The Chair of the House Ways and Means Committee wants to reform the monstrous tax code, but his comprehensive initial slate of ideas has people in the housing finance industry up in arms.
On Wednesday U.S. Rep. Dave Camp, R-Mich., unveiled his Tax Reform Act of 2014, which critics say could drastically increase taxes on homeowners and homebuyers, and which would levy a new lending tax on financial institutions.
“This legislation does not reflect ideas solely advanced by Democrats or ideas solely advanced by Republicans, nor is it limited to the halls of Congress,” Camp said. “Instead, this is a comprehensive plan that reflects input and ideas championed by Congress, the Administration and, most importantly, the American people. In other words, it recognizes that everyone is a part of this effort and can benefit when we have a code that is simpler and fairer.”
(It’s a hefty read, just shy of 1,000 pages, but you can read the Tax Reform Act of 2014 here.)
Among other items of contention and concern for homeowners and financiers, the proposed act would limit mortgage interest deductions and gradually step down the maximum amount. The current limit is $1.1. million on a principle and second residence, but the reform bill would limit that to $875,000 in 2015, $750,000 in 2016, $625,000 in 2017 and $500,000 in 2018 and beyond.
Camp’s bill would also repeal the real estate tax deduction for state taxes in states with a property tax, and tighten the requirements for the exclusion gains from a principal residence sale, extending the residency requirements. Finally, the bill eliminates in 2015 the moving expenses deduction and repeals green home improvement tax credits.
So which organizations are opposing these fundamental reforms to the tax code? Pretty much every association with the words “bankers” or “finance” in the name.
Among others, the American Bankers Association, the Consumer Bankers Association, the Financial Services Forum, the Financial Services Roundtable, the Independent Community Bankers of America, the Institute of International Finance, the Mortgage Bankers Association, the Property Casualty Insurers Association of America, the Securities Industry and Financial Markets Association, the Clearing House Association, and the U.S. Chamber of Commerce.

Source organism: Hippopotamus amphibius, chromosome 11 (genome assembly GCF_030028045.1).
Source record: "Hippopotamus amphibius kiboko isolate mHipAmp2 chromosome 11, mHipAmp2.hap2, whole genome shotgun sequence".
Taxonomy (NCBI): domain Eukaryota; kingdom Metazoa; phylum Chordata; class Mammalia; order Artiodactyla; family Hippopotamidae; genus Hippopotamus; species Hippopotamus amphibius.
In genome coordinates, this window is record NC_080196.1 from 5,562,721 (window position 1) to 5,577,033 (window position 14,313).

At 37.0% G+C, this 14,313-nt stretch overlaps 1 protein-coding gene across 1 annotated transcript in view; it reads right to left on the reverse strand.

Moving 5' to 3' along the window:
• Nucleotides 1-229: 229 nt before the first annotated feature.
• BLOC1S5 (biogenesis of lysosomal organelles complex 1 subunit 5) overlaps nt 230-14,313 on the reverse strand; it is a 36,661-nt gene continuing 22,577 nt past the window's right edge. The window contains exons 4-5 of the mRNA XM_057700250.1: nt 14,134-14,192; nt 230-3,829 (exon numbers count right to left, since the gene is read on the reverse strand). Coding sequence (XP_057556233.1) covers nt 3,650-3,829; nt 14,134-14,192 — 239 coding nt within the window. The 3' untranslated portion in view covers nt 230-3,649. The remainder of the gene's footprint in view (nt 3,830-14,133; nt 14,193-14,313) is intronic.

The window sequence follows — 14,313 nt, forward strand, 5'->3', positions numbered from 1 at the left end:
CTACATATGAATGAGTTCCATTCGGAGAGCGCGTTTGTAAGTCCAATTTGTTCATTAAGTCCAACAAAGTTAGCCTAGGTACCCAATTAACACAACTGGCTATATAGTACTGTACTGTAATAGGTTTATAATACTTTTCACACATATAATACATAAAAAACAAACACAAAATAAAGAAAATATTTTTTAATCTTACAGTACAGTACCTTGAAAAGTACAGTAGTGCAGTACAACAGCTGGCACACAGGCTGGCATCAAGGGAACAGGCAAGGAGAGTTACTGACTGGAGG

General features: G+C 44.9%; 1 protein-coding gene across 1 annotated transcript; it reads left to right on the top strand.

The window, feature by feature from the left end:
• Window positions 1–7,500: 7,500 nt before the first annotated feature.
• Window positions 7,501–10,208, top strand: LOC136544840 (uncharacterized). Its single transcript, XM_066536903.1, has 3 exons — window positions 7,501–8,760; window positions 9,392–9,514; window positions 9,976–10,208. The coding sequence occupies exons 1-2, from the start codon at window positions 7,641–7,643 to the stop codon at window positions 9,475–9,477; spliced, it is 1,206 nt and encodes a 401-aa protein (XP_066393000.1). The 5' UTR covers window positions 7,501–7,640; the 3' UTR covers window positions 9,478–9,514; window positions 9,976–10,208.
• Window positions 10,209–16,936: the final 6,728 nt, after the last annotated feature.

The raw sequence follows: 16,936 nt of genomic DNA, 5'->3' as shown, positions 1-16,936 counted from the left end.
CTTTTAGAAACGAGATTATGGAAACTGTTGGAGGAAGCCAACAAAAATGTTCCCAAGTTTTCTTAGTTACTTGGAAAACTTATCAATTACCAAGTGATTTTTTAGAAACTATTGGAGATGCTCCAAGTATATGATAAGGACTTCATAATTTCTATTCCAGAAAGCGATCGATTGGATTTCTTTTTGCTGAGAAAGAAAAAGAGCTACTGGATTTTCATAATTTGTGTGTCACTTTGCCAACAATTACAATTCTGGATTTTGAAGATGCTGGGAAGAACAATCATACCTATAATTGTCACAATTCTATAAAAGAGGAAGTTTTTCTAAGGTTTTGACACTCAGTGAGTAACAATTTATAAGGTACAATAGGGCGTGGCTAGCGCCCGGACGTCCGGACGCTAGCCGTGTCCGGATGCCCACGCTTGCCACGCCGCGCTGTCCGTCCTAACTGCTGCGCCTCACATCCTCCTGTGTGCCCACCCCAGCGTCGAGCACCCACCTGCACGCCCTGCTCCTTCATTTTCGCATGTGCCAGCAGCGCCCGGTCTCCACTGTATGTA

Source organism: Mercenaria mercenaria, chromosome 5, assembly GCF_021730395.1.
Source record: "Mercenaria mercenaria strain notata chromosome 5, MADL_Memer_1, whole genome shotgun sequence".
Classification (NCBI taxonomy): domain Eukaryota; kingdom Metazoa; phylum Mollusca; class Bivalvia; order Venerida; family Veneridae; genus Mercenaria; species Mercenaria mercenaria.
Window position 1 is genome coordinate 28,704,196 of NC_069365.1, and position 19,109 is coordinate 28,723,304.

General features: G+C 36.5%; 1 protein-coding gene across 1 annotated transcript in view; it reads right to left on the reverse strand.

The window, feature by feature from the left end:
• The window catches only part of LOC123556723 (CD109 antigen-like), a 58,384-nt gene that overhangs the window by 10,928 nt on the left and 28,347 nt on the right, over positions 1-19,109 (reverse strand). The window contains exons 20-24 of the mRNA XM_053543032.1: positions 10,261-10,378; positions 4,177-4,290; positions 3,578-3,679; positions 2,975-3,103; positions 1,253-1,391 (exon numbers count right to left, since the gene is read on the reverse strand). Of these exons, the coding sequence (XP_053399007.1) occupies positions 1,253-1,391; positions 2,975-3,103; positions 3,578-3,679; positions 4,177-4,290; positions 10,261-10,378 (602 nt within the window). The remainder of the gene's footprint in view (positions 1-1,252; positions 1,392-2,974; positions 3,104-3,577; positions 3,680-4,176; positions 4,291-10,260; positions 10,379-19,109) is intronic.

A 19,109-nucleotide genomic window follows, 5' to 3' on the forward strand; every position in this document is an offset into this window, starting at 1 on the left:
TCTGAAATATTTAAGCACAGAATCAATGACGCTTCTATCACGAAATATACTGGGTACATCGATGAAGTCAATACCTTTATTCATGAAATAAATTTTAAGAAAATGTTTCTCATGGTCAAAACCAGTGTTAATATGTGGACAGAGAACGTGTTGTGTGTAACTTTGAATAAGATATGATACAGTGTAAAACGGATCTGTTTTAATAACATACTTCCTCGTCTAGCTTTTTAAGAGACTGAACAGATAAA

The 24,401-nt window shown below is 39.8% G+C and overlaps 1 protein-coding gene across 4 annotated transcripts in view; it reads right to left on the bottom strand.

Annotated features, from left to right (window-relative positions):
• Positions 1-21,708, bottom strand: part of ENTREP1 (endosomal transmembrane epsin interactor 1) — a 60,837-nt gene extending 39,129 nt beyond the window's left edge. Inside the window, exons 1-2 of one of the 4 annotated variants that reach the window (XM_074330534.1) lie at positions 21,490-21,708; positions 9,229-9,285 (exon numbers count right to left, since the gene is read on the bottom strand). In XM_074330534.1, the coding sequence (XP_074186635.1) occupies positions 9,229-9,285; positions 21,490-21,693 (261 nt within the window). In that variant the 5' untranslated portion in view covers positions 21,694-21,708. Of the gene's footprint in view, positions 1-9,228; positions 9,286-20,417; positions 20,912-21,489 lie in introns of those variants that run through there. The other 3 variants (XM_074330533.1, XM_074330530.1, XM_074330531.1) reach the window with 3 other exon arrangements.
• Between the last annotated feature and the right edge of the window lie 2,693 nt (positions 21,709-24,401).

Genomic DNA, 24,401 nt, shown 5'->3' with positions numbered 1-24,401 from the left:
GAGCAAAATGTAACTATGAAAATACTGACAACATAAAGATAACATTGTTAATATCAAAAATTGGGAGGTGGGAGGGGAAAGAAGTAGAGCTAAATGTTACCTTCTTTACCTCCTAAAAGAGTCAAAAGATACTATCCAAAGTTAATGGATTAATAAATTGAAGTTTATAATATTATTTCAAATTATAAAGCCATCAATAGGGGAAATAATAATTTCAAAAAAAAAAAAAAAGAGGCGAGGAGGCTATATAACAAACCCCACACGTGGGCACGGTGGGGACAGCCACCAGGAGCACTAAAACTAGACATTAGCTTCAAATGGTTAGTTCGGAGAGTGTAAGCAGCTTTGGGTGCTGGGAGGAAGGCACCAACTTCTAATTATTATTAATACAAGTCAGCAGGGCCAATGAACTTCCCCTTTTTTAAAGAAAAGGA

“(I)n keeping with our support for pro-growth tax reform, we write to strongly oppose the imposition of any arbitrary new tax on financial institutions. A targeted tax on financial institutions, regardless of form or motivation, is misguided and utterly at odds with the fundamental objective of comprehensive tax reform,” states a letter signed by the aforementioned associations. “The assessment will penalize customers, employees, and investors, increase the cost of capital for American businesses, and undermine the competitiveness of America’s financial sector — all of which will adversely impact economic growth and job creation.
“A specific tax imposed on a single industry sector is wholly inconsistent with the fundamental purpose of tax reform — to broaden the tax base, lower rates, simplify the code, and reduce economic distortions that impede growth. As a glaring diversion from that broad objective, a financial institution tax undermines the compelling logic of, and argument for, tax reform, jeopardizing the broad consensus necessary to achieve that important goal. It is no better to drive capital away from certain industries or sectors than it is to divert capital to favored industries through special tax breaks,” they write. “Authentic, pro-growth tax reform cannot entail unintended consequences that would undermine economic growth, job creation, and America's international competitiveness. For these reasons, we respectfully request that any new targeted tax on financial institutions be rejected.”
While observers and insiders say they don’t think Camp’s tax overhaul will pass, much less get Senate approval and a White House signature, there is concern among some that some housing-related proposals like the ones mentioned above could come up in Congress again.
Former U.S. Rep. Rick Lazio, R-New York, and a partner at Jones Walker LLP, says that this is troubling because “affordable housing comes up the loser in this plan.”
Lazio says that a significant percentage of rehabilitation and production of affordable units will be affected by the housing mandates in the tax reform bill, and that there are several damaging provisions in this bill, most notably the repeal of the 4% credit and the elimination of tax-exempt private activity bonds.